Once a company has planned how long they require someone with a particular skillset for, they negotiate terms with that individual and pay only for the time they are hired. No lengthy contracts, no contributions, no holiday pay, just focused expertise for an agreed time and an agreed price.
Cost aside though, surely some interim executive amounts to nothing more than short-termism and can never match the impact of a full-time professional? It’s tempting to think this, but allow us to explain why this couldn’t be further from the truth.
Any industry is liable to disruption, and disruption can come from more sources than is practicable to list. It can be instant and it can threaten the whole way your business operates. Facing a disruption of this kind can force the hand of a company to hire someone skilled in getting businesses through difficult times, and it is here they begin to realise that that is easier said than done.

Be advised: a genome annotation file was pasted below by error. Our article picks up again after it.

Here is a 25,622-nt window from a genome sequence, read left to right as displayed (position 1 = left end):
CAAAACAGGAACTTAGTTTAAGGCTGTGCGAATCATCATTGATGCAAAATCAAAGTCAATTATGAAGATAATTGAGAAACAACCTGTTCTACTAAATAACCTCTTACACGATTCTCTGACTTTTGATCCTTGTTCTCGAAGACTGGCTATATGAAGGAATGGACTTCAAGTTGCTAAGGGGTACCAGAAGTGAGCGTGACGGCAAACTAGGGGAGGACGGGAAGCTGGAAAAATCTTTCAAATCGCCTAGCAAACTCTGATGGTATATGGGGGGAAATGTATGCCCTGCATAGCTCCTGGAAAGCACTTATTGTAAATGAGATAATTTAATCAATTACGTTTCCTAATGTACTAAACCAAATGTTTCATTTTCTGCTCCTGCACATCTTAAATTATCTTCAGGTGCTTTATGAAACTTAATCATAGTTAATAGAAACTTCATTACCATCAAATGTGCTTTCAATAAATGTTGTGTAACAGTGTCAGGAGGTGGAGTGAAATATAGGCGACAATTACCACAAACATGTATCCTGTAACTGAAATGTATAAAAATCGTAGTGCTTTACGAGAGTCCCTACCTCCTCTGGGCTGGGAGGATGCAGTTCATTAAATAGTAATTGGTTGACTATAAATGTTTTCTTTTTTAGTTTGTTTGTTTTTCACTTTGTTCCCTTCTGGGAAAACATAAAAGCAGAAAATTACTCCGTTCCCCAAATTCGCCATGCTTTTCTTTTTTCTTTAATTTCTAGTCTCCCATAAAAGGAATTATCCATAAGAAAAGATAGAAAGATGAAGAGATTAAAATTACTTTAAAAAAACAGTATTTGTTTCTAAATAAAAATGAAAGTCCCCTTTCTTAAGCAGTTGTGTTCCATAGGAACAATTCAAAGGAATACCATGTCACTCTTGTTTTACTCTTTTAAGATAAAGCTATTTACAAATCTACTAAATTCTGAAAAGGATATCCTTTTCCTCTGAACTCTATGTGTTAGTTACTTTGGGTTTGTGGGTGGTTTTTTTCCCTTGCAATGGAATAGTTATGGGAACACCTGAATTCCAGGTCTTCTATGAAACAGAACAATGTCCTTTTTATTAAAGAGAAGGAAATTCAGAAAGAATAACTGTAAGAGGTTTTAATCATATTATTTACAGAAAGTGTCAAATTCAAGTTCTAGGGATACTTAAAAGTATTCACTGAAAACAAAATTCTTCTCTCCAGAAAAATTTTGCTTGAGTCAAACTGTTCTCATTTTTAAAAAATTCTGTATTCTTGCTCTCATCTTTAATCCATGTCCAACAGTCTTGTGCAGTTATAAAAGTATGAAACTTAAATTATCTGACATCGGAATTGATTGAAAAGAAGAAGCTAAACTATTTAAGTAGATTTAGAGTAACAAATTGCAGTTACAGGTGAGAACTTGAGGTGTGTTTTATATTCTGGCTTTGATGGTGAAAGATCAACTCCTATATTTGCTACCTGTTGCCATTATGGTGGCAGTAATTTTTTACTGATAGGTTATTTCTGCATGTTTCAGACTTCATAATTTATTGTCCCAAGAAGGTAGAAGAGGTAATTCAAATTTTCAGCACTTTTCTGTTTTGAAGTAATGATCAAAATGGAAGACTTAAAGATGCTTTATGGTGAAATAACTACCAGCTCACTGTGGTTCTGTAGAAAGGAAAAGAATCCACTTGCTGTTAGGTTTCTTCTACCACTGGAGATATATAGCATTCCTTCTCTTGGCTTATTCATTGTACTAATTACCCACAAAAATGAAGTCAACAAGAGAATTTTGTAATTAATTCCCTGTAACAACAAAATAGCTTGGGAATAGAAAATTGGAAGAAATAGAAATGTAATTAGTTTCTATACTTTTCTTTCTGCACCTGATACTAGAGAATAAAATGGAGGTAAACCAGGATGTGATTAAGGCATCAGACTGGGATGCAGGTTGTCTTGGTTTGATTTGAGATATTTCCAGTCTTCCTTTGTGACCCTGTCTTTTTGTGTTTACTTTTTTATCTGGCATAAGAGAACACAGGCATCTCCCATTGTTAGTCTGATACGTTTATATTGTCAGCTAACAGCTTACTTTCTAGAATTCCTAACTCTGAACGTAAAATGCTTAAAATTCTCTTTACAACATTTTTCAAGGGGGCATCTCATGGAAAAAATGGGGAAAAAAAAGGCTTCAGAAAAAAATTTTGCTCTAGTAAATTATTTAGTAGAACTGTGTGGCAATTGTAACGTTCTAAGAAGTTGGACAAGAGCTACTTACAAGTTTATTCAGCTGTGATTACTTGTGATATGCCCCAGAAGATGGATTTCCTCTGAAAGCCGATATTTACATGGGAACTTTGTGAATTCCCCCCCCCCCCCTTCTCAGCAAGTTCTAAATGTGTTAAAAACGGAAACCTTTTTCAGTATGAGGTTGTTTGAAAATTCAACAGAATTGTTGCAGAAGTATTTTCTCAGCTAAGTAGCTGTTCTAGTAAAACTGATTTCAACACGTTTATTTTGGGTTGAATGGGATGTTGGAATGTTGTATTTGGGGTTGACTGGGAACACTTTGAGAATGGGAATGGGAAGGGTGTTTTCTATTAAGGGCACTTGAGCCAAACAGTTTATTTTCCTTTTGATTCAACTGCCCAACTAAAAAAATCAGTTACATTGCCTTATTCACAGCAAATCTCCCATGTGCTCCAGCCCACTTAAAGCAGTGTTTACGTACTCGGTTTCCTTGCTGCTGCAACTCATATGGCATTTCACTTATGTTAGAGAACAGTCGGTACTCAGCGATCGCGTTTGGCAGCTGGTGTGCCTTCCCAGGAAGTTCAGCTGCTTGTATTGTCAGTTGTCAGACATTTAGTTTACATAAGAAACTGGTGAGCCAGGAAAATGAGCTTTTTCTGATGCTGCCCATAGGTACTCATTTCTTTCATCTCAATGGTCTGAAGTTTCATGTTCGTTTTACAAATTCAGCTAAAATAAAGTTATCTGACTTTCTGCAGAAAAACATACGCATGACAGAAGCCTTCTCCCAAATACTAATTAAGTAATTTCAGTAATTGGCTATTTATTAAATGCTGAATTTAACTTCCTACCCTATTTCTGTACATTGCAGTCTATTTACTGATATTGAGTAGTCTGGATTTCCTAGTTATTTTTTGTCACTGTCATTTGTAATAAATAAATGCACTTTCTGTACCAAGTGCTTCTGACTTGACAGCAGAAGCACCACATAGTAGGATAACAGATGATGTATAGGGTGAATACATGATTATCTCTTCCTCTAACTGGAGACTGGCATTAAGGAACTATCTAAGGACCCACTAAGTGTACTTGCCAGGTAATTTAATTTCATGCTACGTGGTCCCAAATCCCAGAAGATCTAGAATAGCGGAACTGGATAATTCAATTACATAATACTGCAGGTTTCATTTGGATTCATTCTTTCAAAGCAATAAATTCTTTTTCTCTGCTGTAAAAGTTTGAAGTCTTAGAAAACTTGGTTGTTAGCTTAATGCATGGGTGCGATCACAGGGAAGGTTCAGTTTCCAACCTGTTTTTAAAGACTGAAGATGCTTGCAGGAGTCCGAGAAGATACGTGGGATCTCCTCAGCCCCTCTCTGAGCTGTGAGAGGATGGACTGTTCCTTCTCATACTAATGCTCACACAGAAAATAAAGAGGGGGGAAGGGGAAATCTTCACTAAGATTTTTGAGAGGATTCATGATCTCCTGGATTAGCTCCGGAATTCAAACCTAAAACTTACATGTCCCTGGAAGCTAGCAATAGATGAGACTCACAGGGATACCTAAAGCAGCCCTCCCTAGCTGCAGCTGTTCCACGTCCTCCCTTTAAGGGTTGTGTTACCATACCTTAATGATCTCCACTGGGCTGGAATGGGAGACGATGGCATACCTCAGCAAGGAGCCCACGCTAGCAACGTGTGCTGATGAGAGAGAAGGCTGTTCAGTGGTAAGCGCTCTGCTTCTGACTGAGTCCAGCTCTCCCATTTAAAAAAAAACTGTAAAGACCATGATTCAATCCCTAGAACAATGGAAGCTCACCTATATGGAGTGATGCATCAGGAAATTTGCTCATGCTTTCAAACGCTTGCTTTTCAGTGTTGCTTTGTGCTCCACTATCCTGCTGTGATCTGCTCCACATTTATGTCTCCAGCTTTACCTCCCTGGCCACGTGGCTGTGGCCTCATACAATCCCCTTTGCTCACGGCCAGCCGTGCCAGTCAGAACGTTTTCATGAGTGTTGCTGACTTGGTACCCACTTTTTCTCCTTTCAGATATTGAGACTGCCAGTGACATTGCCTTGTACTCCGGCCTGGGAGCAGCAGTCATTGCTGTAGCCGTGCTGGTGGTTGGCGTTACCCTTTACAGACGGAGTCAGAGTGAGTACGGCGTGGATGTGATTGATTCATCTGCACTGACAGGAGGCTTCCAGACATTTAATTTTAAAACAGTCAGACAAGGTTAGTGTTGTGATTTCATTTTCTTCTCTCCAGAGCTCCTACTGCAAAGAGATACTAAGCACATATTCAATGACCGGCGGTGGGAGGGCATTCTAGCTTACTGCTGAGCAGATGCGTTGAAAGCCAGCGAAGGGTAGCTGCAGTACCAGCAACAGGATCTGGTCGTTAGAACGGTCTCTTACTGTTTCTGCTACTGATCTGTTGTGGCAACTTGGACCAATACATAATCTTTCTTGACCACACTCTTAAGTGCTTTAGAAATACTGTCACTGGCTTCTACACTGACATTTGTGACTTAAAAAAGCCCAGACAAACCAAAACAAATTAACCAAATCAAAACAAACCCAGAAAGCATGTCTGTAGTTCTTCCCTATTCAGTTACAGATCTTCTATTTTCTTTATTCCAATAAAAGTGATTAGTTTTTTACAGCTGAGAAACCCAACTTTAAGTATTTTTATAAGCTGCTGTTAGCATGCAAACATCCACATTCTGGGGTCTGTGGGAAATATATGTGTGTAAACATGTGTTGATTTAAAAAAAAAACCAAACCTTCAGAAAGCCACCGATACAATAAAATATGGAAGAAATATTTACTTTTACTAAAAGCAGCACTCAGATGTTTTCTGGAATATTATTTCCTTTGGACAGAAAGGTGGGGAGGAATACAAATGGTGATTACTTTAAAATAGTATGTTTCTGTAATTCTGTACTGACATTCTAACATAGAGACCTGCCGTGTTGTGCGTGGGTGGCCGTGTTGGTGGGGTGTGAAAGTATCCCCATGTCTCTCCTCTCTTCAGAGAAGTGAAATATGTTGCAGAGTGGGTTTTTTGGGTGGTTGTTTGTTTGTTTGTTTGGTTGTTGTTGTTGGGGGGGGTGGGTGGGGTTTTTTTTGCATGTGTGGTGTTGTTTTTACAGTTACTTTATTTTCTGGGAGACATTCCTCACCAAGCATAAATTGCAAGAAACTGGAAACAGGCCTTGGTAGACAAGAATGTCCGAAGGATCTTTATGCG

They must begin a recruitment process which can be lengthy and expensive and once they’ve found the right the person, that person will have a notice period to work, and that can be up to six months. Six months. In that time, an inexpertly managed disruptive period can batter a company, or worse.
An interim manager on the other hand, can be deployed almost immediately. Their deployment isn’t the only thing that’s super-fast as well.
An interim manager comes in with the understanding that results need to be delivered quickly. Unlike a permanent employee who will expect and indeed be granted a ‘honeymoon period’ to settle in and familiarise themselves with the company, an interim manager comes in and hits the ground running. Typically results are being produced within around five days as they set about identifying quick wins, rapidly building relationships, and using their skills and experience to start responding to challenges straight away.
Their ability to achieve on such an impressive scale, in such a short space of time is of course built on their extensive experience and knowhow but there is also another crucial reason they are able to inspire such instant transformation.